President Biden said he met with former Israeli Prime Minister Golda Meir and served as a liaison between Israel and Egypt during the Six-Day War despite still being in law school at the time.

The president, who spoke during a menorah lighting in celebration of Hanukkah Wednesday at the White House, appeared to be referring to a meeting he had with her just prior to the October 1973 Yom Kippur War. It's not clear what he meant by his role as a "liaison."

"I have known every — every prime minister well since Golda Meir, including Golda Meir," Biden said. "And during the Six-Day War, I had an opportunity to — she invited me to come over because I was going to be the liaison between she and the Egyptians about the Suez.

"And I sat in front of her desk," he continued. "And she had a guy — her staff member — to my right. His name was Rabin. And she kept flipping those maps up and down. She had that bevy of maps — sort of kept it — and it was — it was so depressing what she was — about what happened. She gave me every detail."

President Biden

President Biden. (AP Photo/Evan Vucci)


The Six-Day War, a short conflict pitting Israel against a coalition of Jordan, Syria and Egypt that completely reshaped the region, broke out in June 1967, one year before Biden graduated from Syracuse University College of Law. Meir was not elected to serve as prime minister until almost two years after the war, serving in the role from 1969-1974.

Though Biden Wednesday appeared to be touting his relationship with Meir and support for Israel, a classified Israeli memo unearthed last year summarizing the meeting offered details Biden left out.

The memo claims that Biden told Meir that the territories Israel had captured during the Six-Day War, which included West Bank and the Gaza Strip, amounted to "creeping annexation."

File - In this Wednesday, October 31, 1973 file photo, Israeli Premier Golda Meir holds a news conference at Dulles International Airport near Washington after she arrived in the United States for talks with President Richard Nixon. Israel's first and only female prime minister, she served between 1969 and 1974. (AP Photo/Charles Bennett, File)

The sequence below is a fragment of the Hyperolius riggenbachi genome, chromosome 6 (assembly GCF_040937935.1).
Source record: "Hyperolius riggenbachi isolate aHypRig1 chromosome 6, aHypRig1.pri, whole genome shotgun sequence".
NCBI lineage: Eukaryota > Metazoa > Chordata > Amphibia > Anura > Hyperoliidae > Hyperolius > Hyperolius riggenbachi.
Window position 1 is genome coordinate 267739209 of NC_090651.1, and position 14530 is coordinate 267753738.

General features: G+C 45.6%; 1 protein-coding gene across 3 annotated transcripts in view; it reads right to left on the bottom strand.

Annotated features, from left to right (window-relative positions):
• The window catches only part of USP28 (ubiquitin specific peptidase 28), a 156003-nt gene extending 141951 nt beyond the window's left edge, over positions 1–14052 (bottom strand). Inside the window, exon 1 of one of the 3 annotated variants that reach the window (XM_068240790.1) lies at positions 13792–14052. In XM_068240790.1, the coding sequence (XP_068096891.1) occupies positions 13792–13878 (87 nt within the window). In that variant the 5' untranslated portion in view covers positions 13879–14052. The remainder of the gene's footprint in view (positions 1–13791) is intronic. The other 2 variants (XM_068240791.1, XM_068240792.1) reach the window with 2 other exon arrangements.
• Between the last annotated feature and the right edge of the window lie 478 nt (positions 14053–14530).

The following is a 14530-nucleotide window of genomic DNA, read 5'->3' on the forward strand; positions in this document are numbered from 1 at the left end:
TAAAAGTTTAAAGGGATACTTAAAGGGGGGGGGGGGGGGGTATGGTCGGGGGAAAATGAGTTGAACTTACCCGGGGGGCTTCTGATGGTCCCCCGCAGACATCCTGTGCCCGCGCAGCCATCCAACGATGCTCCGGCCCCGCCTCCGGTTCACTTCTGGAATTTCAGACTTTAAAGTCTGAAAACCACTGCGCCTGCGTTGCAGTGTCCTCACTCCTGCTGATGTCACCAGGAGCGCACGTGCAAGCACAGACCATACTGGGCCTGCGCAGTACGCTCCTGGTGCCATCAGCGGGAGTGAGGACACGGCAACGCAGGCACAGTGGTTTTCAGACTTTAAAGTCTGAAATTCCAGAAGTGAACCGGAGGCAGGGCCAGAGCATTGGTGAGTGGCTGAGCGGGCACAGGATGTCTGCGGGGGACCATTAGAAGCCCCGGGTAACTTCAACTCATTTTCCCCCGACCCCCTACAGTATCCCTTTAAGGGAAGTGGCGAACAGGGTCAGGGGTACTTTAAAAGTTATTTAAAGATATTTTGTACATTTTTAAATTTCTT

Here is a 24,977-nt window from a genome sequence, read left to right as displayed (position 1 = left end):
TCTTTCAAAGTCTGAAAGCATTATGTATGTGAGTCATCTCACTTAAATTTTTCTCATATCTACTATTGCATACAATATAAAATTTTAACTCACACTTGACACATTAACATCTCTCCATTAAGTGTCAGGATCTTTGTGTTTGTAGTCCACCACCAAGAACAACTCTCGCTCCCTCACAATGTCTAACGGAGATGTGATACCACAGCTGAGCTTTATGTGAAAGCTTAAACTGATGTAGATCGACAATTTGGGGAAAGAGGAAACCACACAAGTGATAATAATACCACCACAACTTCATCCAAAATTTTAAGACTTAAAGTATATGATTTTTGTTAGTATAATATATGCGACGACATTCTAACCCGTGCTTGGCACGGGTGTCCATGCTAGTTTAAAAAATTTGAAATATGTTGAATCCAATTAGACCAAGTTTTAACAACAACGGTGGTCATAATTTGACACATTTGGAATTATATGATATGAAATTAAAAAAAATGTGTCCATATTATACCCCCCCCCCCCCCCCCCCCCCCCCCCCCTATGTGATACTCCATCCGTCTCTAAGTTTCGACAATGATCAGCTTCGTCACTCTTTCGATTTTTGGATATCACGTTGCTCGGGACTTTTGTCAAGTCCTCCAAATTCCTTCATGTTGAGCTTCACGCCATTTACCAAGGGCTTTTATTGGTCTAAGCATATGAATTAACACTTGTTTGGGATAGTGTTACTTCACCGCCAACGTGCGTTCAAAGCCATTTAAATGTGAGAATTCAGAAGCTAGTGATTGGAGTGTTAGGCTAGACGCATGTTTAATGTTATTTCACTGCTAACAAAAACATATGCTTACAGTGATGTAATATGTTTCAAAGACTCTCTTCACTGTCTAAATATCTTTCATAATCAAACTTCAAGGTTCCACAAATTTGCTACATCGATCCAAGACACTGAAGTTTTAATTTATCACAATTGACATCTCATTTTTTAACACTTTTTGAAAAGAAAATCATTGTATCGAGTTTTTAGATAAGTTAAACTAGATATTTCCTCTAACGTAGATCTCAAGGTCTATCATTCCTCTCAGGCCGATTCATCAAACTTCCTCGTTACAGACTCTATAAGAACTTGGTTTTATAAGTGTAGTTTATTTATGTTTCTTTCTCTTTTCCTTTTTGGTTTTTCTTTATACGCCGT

October 31, 1973 file photo of Israeli Premier Golda Meir. (AP Photo/Charles Bennett, File)

Notes taken by an unnamed Israeli official in the meeting say that Biden told Meir that during talks in Cairo before he arrived in Israel, Egyptian officials had assured him that they accepted "Israel’s military superiority," according to a Times of Israel report last year. 

Biden used this contention to suggest that Israel was in a position to offer the Arabs unilateral concessions to promote peace. He tried to convince the prime minister to withdraw from areas of lesser strategic importance, a suggestion Meir rejected before lecturing the young senator about the problems Israel was facing in the region.

Less than six weeks later, Meir's fears were confirmed when Egypt and Syria attacked Israel.

The memo also claims that Biden was highly critical of the Nixon administration during the meeting, accusing it of being "dragged by Israel" while debate about the Middle East was bogged down in the Senate because lawmakers were fearful of offending Jewish voters.


Joe Biden at White House in September attends UN event virtual

President Joe Biden. (AP Photo/Evan Vucci) (AP Photo/Evan Vucci)

The official included his own notes recording his impressions of Biden at the bottom of the memo, saying he was full of respect toward Meir and assured the prime minister he was there to learn, "and yet while speaking displayed a fervor and made comments that signaled his lack of diplomatic experience."

The White House did not immediately respond to a Fox News request for comment.